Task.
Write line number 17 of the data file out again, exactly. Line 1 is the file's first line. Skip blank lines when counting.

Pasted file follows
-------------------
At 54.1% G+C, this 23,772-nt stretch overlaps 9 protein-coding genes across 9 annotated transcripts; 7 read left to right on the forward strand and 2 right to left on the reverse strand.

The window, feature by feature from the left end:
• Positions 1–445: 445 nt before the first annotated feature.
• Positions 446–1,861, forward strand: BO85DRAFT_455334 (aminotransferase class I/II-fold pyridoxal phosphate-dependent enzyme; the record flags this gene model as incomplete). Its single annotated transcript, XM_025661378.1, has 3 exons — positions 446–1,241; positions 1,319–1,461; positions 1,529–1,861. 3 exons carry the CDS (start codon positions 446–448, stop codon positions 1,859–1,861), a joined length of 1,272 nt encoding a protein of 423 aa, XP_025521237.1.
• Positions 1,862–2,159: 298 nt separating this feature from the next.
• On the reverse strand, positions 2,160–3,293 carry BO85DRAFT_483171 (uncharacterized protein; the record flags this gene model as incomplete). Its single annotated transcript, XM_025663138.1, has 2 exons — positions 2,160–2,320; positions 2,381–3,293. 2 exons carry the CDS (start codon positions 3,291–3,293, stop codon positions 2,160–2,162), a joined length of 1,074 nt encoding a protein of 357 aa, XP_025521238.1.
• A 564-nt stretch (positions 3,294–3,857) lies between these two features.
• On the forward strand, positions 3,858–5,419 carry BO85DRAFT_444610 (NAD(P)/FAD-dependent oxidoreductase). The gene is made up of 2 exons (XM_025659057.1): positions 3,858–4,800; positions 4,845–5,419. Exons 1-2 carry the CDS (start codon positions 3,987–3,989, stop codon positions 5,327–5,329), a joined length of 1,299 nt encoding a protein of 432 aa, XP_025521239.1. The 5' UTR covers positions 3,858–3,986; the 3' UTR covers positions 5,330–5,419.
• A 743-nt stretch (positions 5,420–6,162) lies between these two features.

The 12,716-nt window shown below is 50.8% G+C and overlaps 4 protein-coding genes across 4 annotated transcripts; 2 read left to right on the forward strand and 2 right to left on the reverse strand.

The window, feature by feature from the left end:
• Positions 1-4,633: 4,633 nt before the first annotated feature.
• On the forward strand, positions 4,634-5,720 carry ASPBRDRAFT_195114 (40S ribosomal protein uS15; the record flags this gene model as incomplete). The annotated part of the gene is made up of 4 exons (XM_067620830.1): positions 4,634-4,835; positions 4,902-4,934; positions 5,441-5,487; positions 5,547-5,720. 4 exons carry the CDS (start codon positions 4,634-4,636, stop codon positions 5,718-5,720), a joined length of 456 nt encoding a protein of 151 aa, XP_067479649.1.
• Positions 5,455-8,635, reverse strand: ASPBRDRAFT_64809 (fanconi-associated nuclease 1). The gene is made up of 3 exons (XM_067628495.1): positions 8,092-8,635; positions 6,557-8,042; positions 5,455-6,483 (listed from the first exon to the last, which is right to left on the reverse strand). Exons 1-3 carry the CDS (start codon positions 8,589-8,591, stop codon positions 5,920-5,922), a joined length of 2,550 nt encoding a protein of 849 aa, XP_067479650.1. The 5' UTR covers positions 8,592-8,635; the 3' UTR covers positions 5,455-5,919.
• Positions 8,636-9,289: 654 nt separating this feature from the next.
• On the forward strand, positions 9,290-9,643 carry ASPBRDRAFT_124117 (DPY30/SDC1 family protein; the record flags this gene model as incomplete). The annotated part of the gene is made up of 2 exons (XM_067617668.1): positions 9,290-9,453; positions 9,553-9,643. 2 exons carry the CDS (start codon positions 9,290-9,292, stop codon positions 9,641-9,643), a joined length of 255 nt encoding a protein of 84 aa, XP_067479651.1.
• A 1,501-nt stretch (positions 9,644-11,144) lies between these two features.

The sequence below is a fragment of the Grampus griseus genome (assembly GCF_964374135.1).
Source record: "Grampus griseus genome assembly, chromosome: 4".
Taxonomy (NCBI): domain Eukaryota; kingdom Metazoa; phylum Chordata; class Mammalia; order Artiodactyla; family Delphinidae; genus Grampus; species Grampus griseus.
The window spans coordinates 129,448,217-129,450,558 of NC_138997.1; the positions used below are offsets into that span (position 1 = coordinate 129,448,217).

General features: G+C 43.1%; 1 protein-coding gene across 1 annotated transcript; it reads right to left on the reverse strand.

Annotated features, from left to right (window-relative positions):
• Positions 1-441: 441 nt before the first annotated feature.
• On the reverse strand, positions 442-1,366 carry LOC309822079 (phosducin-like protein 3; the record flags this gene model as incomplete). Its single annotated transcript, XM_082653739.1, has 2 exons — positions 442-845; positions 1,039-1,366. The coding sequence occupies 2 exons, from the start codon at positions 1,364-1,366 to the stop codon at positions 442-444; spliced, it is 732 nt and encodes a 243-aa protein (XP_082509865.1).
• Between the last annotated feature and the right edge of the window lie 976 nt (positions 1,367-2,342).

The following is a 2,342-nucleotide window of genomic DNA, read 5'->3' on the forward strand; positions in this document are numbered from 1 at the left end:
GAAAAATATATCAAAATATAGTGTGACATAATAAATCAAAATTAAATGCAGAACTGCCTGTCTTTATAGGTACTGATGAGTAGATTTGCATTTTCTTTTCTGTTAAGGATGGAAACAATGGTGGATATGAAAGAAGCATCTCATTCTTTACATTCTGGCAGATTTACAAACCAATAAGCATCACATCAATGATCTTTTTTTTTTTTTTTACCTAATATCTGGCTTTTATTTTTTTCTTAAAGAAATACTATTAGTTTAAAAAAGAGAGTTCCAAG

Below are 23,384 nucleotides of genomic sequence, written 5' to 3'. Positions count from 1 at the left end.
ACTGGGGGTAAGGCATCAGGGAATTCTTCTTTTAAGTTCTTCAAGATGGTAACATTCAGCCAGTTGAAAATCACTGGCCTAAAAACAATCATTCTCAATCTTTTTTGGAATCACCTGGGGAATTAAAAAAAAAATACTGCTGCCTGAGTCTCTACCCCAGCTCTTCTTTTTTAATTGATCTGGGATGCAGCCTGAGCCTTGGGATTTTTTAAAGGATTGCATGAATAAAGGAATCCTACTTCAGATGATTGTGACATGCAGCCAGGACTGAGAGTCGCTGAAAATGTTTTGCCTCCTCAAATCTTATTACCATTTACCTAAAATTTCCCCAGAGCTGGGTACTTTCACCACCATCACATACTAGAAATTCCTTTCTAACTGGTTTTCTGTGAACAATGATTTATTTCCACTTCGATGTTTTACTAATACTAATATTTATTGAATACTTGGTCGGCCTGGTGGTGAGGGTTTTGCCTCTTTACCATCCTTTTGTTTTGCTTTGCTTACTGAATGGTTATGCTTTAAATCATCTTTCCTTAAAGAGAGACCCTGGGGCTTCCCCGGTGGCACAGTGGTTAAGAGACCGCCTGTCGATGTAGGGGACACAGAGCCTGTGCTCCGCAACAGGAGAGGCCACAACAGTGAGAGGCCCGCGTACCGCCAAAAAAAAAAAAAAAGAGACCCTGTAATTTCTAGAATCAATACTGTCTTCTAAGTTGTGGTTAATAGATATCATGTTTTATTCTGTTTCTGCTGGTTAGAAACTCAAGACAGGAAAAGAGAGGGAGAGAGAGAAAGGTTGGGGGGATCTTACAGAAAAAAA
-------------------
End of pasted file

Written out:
• A 1,501-nt stretch (positions 9,644-11,144) lies between these two features.